The martinete is one of the main ‘cantes’ (songs) of flamenco and is considered a form of toná. Although its origin is uncertain, most researchers place it in the forges of Jerez, Cádiz and Triana (Seville), places where the Andalusian gypsies used to work, who began to develop these songs.
Considered a modality of the toná, the martinete is interpreted without guitar, ‘a palo seco’, although sometimes it is accompanied by the sounds that are reminiscent of those of a forge, hitting some metal.
In fact, the name of this song refers to the hammer with which the blacksmiths or the twin bellows used in the forges that are called hammers worked.
It is a song with a couplet, of four verses of eight syllables. His lyrics are characterized by having a sad content and a monochrome tone. It begins with an om ‘tran-tran’onomatopoeic, which recalls the sound of the hammer on the anvil, and ends with long ‘quejío’.
The martinete, together with the soleá, seguiriya or tonás, are considered “cantes grandes” of flamenco and styles that support the tree of this artistic genre.
As we have already indicated, the martinete derives from the tonás that the gypsies sang in the forges, while they waited for the iron to heat up in the fire, but especially after finishing the work in the leisure time that they spent in the taverns.
It was from the Concurso de Cante Jondo, which was held in Granada in 1922, when this flamenco style was put in value. In this event the martinete was included along with the jailers as cantes to interpret and, from there, this style became part of the repertoire of professional singers.
After this, Manuel Centeno introduced him to the bolt, hence the bolt for hammers. For his part, José Blas Vega, in the presentation of the Magna Anthology of Flamenco, groups the martinete in three schools: Jerez, the Puerto de Santa María and Triana. It is in this Sevillian neighborhood, where the best tradition and specialization of these songs took place, thanks to the gypsies of Caganchos, Pelaos and Puyas, whose direct heir was Pepe el Culata.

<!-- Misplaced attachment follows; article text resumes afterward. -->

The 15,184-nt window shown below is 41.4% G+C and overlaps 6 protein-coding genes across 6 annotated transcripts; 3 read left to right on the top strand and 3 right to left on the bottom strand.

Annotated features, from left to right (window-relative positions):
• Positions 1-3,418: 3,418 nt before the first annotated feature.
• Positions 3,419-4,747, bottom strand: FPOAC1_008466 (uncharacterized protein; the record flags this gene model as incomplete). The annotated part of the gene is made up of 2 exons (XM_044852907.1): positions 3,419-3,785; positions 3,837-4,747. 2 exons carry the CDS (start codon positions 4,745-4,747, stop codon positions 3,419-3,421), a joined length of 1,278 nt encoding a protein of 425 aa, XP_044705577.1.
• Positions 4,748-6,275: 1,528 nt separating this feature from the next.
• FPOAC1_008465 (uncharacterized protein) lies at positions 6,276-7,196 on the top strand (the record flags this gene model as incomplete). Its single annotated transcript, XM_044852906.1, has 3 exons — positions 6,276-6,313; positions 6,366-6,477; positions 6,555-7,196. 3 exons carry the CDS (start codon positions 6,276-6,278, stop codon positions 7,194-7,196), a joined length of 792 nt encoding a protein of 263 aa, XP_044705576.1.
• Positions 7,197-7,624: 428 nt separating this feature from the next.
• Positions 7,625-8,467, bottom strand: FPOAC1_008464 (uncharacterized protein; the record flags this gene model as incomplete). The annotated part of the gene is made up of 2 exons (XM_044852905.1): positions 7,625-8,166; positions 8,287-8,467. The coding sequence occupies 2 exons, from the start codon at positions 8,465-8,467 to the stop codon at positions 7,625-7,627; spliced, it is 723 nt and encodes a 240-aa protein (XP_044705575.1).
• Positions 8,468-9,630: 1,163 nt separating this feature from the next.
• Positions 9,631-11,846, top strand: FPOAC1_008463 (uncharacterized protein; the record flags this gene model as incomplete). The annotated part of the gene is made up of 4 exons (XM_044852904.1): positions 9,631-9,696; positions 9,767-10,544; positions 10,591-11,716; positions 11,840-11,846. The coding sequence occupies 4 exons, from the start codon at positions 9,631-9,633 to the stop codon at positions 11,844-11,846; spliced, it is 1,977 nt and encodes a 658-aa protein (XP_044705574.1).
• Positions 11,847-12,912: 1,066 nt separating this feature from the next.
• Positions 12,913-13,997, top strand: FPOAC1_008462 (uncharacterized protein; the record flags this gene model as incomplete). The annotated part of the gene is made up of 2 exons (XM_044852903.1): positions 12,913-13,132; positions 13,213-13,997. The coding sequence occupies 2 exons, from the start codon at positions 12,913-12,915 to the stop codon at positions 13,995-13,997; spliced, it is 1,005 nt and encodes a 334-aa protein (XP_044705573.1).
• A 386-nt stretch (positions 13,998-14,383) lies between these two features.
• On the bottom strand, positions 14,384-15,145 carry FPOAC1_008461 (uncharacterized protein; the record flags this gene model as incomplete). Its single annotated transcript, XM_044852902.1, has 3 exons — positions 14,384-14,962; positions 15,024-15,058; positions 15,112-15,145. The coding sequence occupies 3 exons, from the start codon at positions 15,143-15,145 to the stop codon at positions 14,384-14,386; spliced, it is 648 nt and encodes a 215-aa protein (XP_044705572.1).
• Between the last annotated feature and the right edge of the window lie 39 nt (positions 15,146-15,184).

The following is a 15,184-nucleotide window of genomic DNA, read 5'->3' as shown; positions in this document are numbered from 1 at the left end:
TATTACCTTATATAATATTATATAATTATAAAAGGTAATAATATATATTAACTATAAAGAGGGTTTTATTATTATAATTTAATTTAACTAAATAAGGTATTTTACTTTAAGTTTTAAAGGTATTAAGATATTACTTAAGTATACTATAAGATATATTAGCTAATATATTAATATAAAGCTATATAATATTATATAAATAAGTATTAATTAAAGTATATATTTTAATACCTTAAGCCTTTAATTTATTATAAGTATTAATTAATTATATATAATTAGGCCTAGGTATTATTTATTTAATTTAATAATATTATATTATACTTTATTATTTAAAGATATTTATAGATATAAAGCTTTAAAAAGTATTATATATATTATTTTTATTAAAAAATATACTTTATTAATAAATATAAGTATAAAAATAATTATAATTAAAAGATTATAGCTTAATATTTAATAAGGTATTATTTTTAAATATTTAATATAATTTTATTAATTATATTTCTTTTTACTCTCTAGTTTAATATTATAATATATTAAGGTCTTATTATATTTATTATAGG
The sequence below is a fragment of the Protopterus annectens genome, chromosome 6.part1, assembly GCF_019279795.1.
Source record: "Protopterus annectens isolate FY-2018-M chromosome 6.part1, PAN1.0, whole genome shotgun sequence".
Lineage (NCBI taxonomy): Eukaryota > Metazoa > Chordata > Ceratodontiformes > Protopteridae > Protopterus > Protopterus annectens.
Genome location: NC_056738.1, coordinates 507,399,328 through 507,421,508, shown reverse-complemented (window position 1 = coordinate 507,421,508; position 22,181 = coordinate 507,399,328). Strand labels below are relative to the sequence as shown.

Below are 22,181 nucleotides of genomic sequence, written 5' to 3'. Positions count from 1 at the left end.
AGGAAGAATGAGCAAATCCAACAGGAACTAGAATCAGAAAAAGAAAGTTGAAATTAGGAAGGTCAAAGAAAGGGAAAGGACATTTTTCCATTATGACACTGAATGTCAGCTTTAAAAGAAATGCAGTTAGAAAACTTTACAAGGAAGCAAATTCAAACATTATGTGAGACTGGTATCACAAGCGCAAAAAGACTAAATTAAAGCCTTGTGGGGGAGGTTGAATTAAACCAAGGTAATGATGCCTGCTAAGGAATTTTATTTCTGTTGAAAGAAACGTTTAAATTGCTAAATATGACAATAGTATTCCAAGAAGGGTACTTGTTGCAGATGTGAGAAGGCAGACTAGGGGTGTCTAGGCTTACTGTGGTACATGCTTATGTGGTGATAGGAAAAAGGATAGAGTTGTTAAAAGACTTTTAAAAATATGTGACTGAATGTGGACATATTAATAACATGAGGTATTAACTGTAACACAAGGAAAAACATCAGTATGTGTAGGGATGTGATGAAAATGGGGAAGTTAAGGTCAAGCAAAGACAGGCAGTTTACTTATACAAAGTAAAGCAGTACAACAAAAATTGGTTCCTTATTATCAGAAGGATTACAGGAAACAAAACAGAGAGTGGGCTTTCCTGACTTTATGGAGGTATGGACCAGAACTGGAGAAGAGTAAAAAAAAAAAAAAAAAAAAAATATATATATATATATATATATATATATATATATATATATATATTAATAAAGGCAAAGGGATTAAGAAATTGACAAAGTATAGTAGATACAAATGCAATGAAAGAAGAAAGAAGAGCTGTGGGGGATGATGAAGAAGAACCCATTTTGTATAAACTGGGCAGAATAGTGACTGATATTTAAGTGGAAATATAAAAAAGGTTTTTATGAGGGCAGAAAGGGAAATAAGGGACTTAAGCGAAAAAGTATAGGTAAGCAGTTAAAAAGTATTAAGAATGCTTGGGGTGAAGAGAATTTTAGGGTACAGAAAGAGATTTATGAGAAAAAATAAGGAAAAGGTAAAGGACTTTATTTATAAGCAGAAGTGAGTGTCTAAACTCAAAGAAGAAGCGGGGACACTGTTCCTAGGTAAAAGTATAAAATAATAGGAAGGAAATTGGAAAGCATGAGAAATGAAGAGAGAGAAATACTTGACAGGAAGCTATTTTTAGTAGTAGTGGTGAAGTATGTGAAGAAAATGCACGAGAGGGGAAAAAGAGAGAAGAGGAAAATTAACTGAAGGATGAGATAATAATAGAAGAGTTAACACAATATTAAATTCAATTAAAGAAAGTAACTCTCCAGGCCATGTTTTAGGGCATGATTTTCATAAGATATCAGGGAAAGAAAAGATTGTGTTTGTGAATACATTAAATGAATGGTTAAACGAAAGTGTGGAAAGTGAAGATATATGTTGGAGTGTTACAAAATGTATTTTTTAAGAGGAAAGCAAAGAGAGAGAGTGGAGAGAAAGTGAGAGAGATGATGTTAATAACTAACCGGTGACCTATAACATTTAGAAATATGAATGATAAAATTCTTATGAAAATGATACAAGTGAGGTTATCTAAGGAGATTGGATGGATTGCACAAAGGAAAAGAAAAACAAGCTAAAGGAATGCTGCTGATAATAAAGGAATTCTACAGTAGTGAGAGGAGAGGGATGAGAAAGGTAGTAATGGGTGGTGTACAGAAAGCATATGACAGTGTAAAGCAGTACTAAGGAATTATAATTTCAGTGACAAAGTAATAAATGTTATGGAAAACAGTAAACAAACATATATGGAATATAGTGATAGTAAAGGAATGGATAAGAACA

As with other styles of this artistic genre, the martinete has evolved throughout its history. Currently, two main types of hammers are distinguished:
Natural: with a background in the Extremaduran round songs and related in its melody with some seguiriyas.
The difference between them is that in the redoblao some of the thirds are repeated, something that is not done in the natural one. Here is an example of each type of martinete:
Nadie diga que es locura
Lo que estoy aparentando
Que la locura se cura
Y yo vivo agonizando.
Nadie diga que es locura
nadie diga que es locura
esto que estabaíto yo aparentando
que la locura
que la locura se cura
y yo vivo agonizando.
The martinete is a ‘cante valiente’ and therefore requires great powers for the singer to interpret it properly. The indicated is a deep, broken and long voice of complaining to be able to print that dramatic load that this flamenco style possesses.
It is a hard song with a lot of difficulty when interpreting it, both to be able to with all thirds, as well as to add the dramatic force expressed by his lyrics. Hence, the artist must have the ability to convey the pain, grief or nostalgia that the letter of the martinete sings.
In the following video, we can enjoy Enrique Morente performing this song:
The martinete is not always present in a flamenco repertoire, but it is a song that is worth enjoying live. In the flamenco show that is held daily at El Palacio Andaluz, this flamenco style is included in the tour that the show takes for the most significant styles of traditional flamenco.
Therefore, we invite you to enjoy the martinete in our flamenco tablao in Seville, a unique opportunity to feel this art in the first person. You can make your booking online and thus choose the day and time you prefer. See you at El Palacio Andaluz!
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